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Pursuing Singing Dogs

U of I Alumnus Finds Extinct Canine Species in New Guinea Highlands

Twenty-five days into a search for singing dogs in New Guinea, James “Mac” McIntyre '76, '80 hadn’t seen a single one.

It was a particularly miserable day, drizzly and cold. The University of Idaho alumnus even decided to go barefoot through a boggy section of the trail to avoid traipsing around in wet boots for the rest of the day. While hiking up onto a 14,000-foot-high terrace, McIntyre played North American coyote calls in the hopes of attracting the reclusive singing canines to him or get a return call back.

But all day, nothing. No dogs.

Discouraged, McIntyre retraced his steps. And there, next to his muddy bare footprint, were two dog prints. He hadn’t found them. They found him.

The Search for an Extinct Species

Last sighted in the 1970s, New Guinea singing dogs, which have a unique high-pitched howl, were thought to be extinct in the wild. Today, a captive population of approximately 200 individuals exists.

But McIntyre wasn’t convinced that the dogs had disappeared from the island’s remote regions.

After an unsuccessful trip to New Guinea in 1996, the project stagnated until 2012, when an ecotourism guide snapped a picture of what appeared to be a wild singing dog in the remote highlands of West Papua. Four years later, McIntyre trekked into the New Guinea highlands on the Indonesian side of the island on a month-long trip to find highland wild dogs, which he believed to be the remnants of the island’s singing dog population.

“After 28 days, I had seen virtually nothing and I was pretty disappointed,” he said. “I had collected some old feces and heard a lot of stories and thought that was going to have to be good enough for me.”

On the last day of the trip, McIntyre collected his camera traps — cameras that had been busy the night before. They had captured more than 140 pictures of what appeared to be singing dogs. It was a tremendous victory, but McIntyre still didn’t know if these were the original New Guinea singing dogs or feral village dogs.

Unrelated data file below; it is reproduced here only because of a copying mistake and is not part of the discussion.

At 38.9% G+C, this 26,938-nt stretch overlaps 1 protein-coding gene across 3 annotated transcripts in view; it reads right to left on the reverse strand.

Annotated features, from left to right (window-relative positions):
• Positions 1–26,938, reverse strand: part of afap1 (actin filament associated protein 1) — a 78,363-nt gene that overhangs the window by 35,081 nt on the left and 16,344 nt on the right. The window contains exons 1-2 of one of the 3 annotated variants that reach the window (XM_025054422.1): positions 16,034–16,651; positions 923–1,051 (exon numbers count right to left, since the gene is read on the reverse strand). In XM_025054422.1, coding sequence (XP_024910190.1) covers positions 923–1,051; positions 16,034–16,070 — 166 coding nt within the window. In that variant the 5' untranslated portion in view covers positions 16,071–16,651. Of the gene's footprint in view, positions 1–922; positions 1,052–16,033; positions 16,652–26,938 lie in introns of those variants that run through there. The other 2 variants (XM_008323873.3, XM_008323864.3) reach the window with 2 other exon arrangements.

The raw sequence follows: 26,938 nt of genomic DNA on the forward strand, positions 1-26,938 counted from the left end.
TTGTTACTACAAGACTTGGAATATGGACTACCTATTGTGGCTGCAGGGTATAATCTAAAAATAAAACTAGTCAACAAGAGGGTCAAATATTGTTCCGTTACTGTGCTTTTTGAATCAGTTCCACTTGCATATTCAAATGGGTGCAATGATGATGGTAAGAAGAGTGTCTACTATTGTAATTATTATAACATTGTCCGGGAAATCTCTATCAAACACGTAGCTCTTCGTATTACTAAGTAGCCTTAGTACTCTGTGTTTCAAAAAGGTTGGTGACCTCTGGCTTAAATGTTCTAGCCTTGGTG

In 2018, he returned to the highlands to take DNA samples from the animals. By using lures, vocalizations and stinky baits, McIntyre attracted and trapped two dogs. He collected DNA from the two living animals — which were captured and released ­— and from one dog found deceased. The two captured dogs were also GPS collared. Genetic analyses showed that the wild highland dogs belonged to the same family line of canines as the captive New Guinea singing dogs.

Two singing dog paw prints sit next to McIntyre’s bare footprint.
Despite not being visible, highland wild dogs tracked James McIntyre while he searched for them.

Genes Tell the Story

McIntyre and his colleagues published their findings in Proceedings of the National Academy of Sciences in Fall 2020. The genetic samples indicated the founding population of captive singing dogs was not extinct but has been hiding in the remote highlands.

“The highland population has avoided hybridization in its remote location,” McIntyre said. “The singing dogs were not extinct in the wild. In fact, there are most likely healthy populations of these rare canids living at high elevations in remote areas of the island of New Guinea’s central mountain spine.”

The study showed the highland dog population has greater genetic diversity than the population of captive singing dogs, which originated from eight individual founders and is highly inbred. McIntyre hopes the genes of the highland wild dogs can rescue the captive community, which is in danger of going extinct if it continues with its limited gene pool. He wants to collect semen from the wild dogs on his next trip for infusion into the captive population.

The researchers also compared New Guinea dogs to other canines. Genetically, the highland wild dog, the captive New Guinea singing dog and the Australian dingo are nearly identical, according to the study. They are all descended from the ancestral Asian dogs that traveled, possibly with humans, throughout Oceania at least 3,500 years ago. 

“This study is probably going to teach us about the evolution of dogs,” McIntyre said. “The New Guinea Singing Dog is an intermediate between today’s domestic dogs and the original wolf/dog on the planet. It’s going to tell scientists a lot about the migrations of people and their dogs throughout Asia and Oceania.”

McIntyre looks across a wetland in New Guinea.
James McIntyre travelled to the New Guinea highlands to search for the wild dogs once thought to be extinct.

Vandals Keep Adventuring

Now director of the New Guinea Highland Wild Dog Foundation, McIntyre hopes to continue studying the highland population, collecting more DNA specimens and estimating the size of the wild population.

“This is very exciting for me because virtually nothing is known about the natural history of these dogs in the wild,” he said. “Everything that I learn is brand new and first of its kind. Not a lot of field zoologists get the opportunity to do this.”

McIntyre says his degree from U of I — a B.S. in zoology — gave him the foundation he needed to take his career to new heights. From there, it was grit, perseverance and his adventures in New Guinea that keep him going at age 66.

“The adventure for me is amazing,” McIntyre said. “We’d be up at 14,000 feet and completely surrounded by cold, rainy weather and socked in with fog, and we’d play singing dog or coyote vocalizations. To hear them return the calls through the fog and the mist — it is just magical.”

Multimedia provided by James McIntyre ’76, ’80.

Article by Leigh Cooper, University Communications and Marketing.

Published in November 2020.

Highland wild dog pups investigate a clearing.
A healthy population of highland wild dogs lives in the remote peaks of New Guinea.


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